BACK TO AMERICA.

28 Sep

I’ve been putting off going back to America for many years, upset by its aggressive foreign policy and its seemingly rampant gun culture. Over the decades, I’ve lost count of the countries the Americans have invaded or bombed and the horrific mass shootings in their schools, malls, cinemas and any other public space one can think of.
I first visited the States in the early 90’s to take my son, Ian, to the Florida theme parks – Disneyland, Universal Studios, Sea World and the like. They were great but seemed to represent a fantasy world rather than the real America. Our experience got more authentic when we drove on the Florida Turnpike from Orlando down to Fort Lauderdale and Miami. We sampled the laid-back beach culture, the pastel coloured Art Deco hotels and the Latin-flavoured melting pot of cultures. I remember the shiny diners with the Michelle Pfeiffer style waitresses ( in my dreams) offering endless refills from their coffee pots held high. I remember the swaying palms, the blue skies, the blazing sun, the big, brown pelicans perched around the marina, the dramatic clusters of skyscapers, the tropical storms, the “Have a nice days” and the sudden change of expression when a tip failed to please. It was fascinating and highly enjoyable. Ian must have enjoyed it too for he later returned to study at Miami University as part of his American Studies degree.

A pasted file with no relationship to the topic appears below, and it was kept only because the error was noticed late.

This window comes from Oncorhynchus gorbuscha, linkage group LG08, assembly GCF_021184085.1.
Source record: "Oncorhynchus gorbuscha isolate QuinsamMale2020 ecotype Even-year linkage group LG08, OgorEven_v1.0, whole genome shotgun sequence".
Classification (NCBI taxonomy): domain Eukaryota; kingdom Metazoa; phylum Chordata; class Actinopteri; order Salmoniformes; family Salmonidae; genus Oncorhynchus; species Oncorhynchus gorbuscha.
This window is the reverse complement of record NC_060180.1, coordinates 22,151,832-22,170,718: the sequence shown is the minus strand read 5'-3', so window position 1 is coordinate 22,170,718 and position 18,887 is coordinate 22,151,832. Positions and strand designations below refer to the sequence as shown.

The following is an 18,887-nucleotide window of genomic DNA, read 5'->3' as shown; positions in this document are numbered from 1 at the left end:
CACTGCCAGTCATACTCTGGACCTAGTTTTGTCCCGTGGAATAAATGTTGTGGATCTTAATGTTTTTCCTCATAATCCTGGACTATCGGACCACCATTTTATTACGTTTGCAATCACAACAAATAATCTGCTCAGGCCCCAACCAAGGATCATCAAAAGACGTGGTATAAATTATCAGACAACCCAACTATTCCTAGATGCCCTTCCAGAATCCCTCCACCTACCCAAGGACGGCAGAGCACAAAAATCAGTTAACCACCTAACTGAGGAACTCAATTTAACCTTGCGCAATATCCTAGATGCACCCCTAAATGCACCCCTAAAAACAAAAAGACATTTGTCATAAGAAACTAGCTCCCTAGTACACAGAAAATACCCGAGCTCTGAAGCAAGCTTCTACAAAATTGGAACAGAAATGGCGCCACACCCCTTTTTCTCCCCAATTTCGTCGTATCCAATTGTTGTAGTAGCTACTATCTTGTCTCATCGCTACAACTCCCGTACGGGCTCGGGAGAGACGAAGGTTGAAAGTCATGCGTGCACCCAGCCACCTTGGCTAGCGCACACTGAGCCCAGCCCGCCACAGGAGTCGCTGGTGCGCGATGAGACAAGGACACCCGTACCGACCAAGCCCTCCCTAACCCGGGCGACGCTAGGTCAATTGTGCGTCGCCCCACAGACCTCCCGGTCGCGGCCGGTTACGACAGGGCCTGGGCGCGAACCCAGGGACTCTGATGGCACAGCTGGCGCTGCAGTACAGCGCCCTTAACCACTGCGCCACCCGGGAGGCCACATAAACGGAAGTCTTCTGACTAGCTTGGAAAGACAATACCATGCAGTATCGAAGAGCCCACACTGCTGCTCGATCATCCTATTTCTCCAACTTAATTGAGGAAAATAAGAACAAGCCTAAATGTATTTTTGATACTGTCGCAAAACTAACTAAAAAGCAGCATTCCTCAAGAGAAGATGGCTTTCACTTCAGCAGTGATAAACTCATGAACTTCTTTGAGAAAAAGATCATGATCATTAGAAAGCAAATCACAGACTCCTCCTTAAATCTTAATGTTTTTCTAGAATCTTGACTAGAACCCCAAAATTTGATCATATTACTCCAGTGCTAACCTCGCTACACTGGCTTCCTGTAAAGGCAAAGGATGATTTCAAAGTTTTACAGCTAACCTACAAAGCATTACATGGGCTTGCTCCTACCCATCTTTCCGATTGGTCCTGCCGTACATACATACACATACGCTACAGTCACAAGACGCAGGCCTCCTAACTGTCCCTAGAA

However, that’s a long time ago in a pre-digital, pre-Internet age ( at least for me.) This year, 2014, I finally had the time, the money and the inclination to return over the “pond.” I felt I had to go soon before I got too old and too decrepit for long-haul flights. Of course, I’d actually been to America many times in the past decades, the America of all those Westerns, road-movies, rom-coms and film-noir on the silver screen. Then there was the America immortalised in thousands of pop, rock and blues songs that have formed much of the soundtrack of my life. America has also invaded my own country, the UK, through its malls, out of town/car orientated shopping centres, fast food chains, coffee shops and even Drive Thru’s. On top of all this is the America of Silicon valley, the Internet, social networking, smart phones and all the bewildering paraphernalia of the communications revolution. In many ways it has been as if I was in America already, the UK often being described as its 51st State. But not even all that can compare with the real thing — the real American experience. No amount of High Definition can adequately prepare one for the immensity and grandeur of the landscapes and the incredible variety of wild life.. Suddenly, it seemed incredible that I had only been once.
So it was that in September, my wife, Chris and I found ourselves on a near 10 hour flight from London to Denver, Colorado, the “Mile High City.” Faced with the myriad of attractions that such a vast country has to offer, it was a daunting task deciding where to go. The lure of New York City was almost irresistible as were the attractions of San Francisco and California on the opposite coast. Many people visit the fascinating cities and attractions of the Atlantic and Pacific seaboards, but omit the huge mass of land in between. Jonathan Raban in his travel book ” Hunting for Mr Heartbreak”, writes about the “fly-over States”. How many people visit Los Angeles, San Francisco or Seattle in the west and then at some other time: New York, Washington DC or Boston in the east, but miss out the vast continent that lies in between? Wyoming, Montana or Utah, despite their incredible natural wonders, are only worth a brief glimpse through the clouds before in-flight entertainment on the back of the seat in front re-grabs the attention.